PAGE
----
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The Bills finally won a coin toss—and snapped a streak of consecutive opening-drive TDs

Right attitude, wrong execution

Buffalo Bills v Baltimore Ravens Photo by Rob Carr/Getty Images

Last week, I wrote at length concerning the Buffalo Bills’ recent inability to win a coin toss. They had come up losers four weeks in a row, dating back to last year’s playoffs. (I neglected to mention they also lost a certain flip of the coin in overtime. But we all remember what happened after that moment.) This past Sunday in Maryland against the Baltimore Ravens, the Bills finally got it right. The flip went their way, and the captains were ready to choose their destiny.

To my surprise, Buffalo put its offense on the field first. I’d like to think that’s because someone important at One Bills Drive read my prior opinion on the matter and convinced those who needed convincing on the subject.

I’m sure that didn’t happen. The Bills have a very smart, dialed-in team, as we know. None of that’s important, and I’m getting away from business at hand. Buffalo finally won the toss, and they were ready to pound the Ravens into submission. Oh, well...

Instead, on Sunday, the team’s seven-game opening-drive touchdown streak ended. If you stop to think about things, most of that streak had been “handed” to them by their opponent—either by way of coin or lack of sound defense. Buffalo finally wins the toss and takes the ball—and their franchise quarterback throws an uncharacteristic interception on the opening drive.

In an instant, gone was any advantage provided by scoring first. In its place was an assured hole, and the proposition of playing defense right out of the tunnel at halftime against one of the game’s most talented quarterbacks. The deficit became large, with the Bills down 20-3 against the Ravens for most of the first half. Everything that could go wrong seemed to be in play, and bounces favored Baltimore.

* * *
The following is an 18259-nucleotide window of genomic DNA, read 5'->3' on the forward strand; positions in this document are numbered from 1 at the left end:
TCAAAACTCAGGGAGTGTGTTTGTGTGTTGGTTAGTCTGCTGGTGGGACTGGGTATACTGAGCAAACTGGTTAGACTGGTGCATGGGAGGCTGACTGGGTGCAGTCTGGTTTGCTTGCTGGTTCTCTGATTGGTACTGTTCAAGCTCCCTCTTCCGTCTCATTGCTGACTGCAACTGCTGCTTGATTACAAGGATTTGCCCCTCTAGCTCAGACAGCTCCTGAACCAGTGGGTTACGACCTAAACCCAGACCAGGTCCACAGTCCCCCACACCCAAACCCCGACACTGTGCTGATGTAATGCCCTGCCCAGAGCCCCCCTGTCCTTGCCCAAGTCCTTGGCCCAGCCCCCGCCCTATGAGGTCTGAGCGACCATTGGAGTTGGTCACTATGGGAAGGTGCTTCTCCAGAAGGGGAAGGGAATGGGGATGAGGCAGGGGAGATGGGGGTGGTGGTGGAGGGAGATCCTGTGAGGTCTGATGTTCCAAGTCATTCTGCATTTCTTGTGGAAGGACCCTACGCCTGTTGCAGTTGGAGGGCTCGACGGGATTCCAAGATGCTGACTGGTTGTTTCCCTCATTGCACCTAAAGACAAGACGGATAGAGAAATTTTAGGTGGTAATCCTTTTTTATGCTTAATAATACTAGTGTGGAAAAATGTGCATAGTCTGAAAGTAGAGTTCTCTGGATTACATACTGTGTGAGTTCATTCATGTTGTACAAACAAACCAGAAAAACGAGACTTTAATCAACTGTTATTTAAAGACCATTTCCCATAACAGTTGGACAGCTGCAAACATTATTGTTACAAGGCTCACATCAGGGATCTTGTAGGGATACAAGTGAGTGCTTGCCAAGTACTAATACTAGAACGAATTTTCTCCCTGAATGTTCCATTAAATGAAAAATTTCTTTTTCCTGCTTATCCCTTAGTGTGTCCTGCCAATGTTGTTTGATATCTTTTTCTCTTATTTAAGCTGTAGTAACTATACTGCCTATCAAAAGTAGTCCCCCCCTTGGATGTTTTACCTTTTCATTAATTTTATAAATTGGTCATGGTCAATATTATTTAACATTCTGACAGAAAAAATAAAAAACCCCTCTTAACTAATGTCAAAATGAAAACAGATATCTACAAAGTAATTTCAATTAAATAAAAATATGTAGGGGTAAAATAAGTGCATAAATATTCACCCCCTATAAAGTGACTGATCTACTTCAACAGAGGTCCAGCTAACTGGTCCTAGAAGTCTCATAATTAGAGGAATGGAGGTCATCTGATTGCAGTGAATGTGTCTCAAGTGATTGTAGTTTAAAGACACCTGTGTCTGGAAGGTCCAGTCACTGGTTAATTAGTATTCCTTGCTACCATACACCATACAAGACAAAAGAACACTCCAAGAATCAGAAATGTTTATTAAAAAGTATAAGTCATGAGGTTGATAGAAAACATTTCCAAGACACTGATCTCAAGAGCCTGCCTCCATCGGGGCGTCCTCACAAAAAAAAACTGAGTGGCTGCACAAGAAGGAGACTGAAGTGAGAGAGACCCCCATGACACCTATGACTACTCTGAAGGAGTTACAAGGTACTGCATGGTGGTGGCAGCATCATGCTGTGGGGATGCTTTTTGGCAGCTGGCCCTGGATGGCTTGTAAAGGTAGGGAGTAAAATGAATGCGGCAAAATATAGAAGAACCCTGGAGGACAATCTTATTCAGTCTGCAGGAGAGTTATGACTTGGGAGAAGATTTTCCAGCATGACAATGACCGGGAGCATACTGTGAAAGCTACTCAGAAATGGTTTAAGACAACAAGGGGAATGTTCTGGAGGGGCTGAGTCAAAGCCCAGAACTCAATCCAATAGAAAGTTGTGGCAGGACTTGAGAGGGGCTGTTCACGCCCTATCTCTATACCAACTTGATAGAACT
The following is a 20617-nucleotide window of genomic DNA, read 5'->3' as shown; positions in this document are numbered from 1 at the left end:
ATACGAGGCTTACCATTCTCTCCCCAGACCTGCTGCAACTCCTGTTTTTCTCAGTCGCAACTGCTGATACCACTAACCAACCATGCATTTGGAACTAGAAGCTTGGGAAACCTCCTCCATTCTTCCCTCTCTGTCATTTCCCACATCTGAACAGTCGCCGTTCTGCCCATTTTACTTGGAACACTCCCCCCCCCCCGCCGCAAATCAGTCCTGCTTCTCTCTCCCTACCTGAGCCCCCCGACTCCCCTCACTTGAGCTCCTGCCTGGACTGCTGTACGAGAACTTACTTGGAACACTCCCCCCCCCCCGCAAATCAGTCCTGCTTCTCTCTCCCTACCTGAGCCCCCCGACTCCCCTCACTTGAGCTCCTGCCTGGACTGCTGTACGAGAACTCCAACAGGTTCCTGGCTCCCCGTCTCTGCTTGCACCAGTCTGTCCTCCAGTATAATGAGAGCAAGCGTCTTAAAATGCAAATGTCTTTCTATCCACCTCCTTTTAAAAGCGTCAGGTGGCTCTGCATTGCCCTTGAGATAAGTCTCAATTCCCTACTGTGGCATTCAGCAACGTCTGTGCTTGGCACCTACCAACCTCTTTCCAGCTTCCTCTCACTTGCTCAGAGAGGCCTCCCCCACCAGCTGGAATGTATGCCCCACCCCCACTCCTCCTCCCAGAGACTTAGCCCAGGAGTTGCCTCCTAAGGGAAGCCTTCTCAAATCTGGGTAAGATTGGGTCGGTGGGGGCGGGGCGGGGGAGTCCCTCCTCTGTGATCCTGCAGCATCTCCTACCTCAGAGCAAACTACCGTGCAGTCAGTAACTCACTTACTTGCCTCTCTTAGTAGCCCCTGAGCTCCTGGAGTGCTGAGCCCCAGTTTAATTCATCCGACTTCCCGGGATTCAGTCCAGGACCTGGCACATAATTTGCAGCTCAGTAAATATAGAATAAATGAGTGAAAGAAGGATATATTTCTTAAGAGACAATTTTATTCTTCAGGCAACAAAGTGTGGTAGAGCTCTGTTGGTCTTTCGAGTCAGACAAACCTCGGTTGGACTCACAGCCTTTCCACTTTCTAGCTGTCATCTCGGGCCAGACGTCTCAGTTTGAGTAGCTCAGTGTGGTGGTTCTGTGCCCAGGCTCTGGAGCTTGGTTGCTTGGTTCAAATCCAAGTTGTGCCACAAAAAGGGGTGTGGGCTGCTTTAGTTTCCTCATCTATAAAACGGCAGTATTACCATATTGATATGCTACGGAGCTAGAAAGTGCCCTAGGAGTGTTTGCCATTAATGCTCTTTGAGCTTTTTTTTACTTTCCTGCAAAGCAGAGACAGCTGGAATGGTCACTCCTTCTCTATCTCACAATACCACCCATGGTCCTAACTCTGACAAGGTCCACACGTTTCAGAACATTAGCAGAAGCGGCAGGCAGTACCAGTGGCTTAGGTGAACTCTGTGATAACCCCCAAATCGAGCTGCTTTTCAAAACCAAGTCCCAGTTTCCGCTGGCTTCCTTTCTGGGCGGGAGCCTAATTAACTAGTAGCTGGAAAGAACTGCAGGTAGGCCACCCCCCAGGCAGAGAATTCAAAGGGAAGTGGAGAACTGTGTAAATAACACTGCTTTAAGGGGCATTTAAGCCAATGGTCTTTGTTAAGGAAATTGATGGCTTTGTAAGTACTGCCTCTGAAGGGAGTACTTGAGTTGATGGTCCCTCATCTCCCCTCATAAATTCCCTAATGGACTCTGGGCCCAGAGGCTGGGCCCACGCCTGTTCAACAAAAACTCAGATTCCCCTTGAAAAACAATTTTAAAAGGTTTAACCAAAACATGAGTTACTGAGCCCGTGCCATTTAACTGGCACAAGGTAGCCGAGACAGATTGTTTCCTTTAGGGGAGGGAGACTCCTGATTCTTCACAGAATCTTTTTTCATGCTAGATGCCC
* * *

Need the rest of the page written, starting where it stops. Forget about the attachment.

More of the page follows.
Then suddenly, something clicked. Allen found his groove, and the offense lit up as it marched down the field to their first touchdown near the end of the second quarter. “The Will of Allen.” “Allen’s World.” “My Quarterback.” Etcetera, etcetera, etcetera. Whatever you want to name what it is about Allen—it’s real.

So, was it a mistake for the Buffalo to elect receiving the opening kickoff? Clearly it wasn’t great that they turned the ball over, but recent history tells the story of a team that didn’t give the ball back before they punched it in the end zone. I believe it was the right move, even accounting for the turnover. When the Bills scored before the half, it left the Ravens with no time to execute the first stanza of a double-dip before halftime—instead choosing to kneel out the final seconds of the half. Even more satisfying was how Buffalo forced Baltimore to punt away their first possession after intermission.

Baltimore’s pair of possessions framing the half totaled eight plays for -1 yard while using just 1:20 of game clock. The perceived advantage a team gets by deferring? Completely wiped away by these Bills, even when spotting them 17 points.

So yes, that TD streak ended, as did the team’s streak of 20 consecutive victories by double-digit margins. Sunday’s game also marked Allen’s first career comeback from a deficit as large as 17 points. In its place was a team that found a way to win when everything was stacked against them, odds and all.

What I’m hearing within these facts and figures is the following: Statement game.

So, my hope is that the next time the Bills win a coin toss, they let their offense take the field first. Just don’t give the football to the defense.